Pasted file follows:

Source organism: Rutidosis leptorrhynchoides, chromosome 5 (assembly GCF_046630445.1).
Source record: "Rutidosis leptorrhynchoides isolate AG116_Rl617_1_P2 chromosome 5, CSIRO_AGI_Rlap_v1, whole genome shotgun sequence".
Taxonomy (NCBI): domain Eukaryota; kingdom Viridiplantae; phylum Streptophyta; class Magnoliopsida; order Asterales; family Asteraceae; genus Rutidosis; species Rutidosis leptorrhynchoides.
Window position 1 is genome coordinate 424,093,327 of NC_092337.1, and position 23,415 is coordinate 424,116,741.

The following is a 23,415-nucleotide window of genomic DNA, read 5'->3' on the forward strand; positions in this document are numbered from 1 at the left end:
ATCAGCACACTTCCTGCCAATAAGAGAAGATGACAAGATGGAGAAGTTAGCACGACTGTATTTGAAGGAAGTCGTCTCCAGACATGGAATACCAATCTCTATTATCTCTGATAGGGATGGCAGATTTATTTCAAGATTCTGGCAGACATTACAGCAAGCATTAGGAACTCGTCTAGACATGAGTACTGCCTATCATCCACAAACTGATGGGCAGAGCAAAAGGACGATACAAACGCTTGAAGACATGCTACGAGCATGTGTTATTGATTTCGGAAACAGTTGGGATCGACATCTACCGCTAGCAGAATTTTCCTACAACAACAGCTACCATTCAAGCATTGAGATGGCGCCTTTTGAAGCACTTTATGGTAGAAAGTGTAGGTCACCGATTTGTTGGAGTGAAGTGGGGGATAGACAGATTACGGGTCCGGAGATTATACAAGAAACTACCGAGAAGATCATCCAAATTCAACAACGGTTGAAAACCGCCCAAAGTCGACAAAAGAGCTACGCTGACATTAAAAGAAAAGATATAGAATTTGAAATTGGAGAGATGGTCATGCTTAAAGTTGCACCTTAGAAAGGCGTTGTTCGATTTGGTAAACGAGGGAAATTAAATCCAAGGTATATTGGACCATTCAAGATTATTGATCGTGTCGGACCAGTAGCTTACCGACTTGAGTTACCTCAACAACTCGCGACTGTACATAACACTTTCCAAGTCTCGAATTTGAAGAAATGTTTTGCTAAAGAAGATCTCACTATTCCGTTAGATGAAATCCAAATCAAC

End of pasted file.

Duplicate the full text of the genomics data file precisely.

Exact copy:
Source organism: Rutidosis leptorrhynchoides, chromosome 5 (assembly GCF_046630445.1).
Source record: "Rutidosis leptorrhynchoides isolate AG116_Rl617_1_P2 chromosome 5, CSIRO_AGI_Rlap_v1, whole genome shotgun sequence".
Taxonomy (NCBI): domain Eukaryota; kingdom Viridiplantae; phylum Streptophyta; class Magnoliopsida; order Asterales; family Asteraceae; genus Rutidosis; species Rutidosis leptorrhynchoides.
Window position 1 is genome coordinate 424,093,327 of NC_092337.1, and position 23,415 is coordinate 424,116,741.

The following is a 23,415-nucleotide window of genomic DNA, read 5'->3' on the forward strand; positions in this document are numbered from 1 at the left end:
ATCAGCACACTTCCTGCCAATAAGAGAAGATGACAAGATGGAGAAGTTAGCACGACTGTATTTGAAGGAAGTCGTCTCCAGACATGGAATACCAATCTCTATTATCTCTGATAGGGATGGCAGATTTATTTCAAGATTCTGGCAGACATTACAGCAAGCATTAGGAACTCGTCTAGACATGAGTACTGCCTATCATCCACAAACTGATGGGCAGAGCAAAAGGACGATACAAACGCTTGAAGACATGCTACGAGCATGTGTTATTGATTTCGGAAACAGTTGGGATCGACATCTACCGCTAGCAGAATTTTCCTACAACAACAGCTACCATTCAAGCATTGAGATGGCGCCTTTTGAAGCACTTTATGGTAGAAAGTGTAGGTCACCGATTTGTTGGAGTGAAGTGGGGGATAGACAGATTACGGGTCCGGAGATTATACAAGAAACTACCGAGAAGATCATCCAAATTCAACAACGGTTGAAAACCGCCCAAAGTCGACAAAAGAGCTACGCTGACATTAAAAGAAAAGATATAGAATTTGAAATTGGAGAGATGGTCATGCTTAAAGTTGCACCTTAGAAAGGCGTTGTTCGATTTGGTAAACGAGGGAAATTAAATCCAAGGTATATTGGACCATTCAAGATTATTGATCGTGTCGGACCAGTAGCTTACCGACTTGAGTTACCTCAACAACTCGCGACTGTACATAACACTTTCCAAGTCTCGAATTTGAAGAAATGTTTTGCTAAAGAAGATCTCACTATTCCGTTAGATGAAATCCAAATCAAC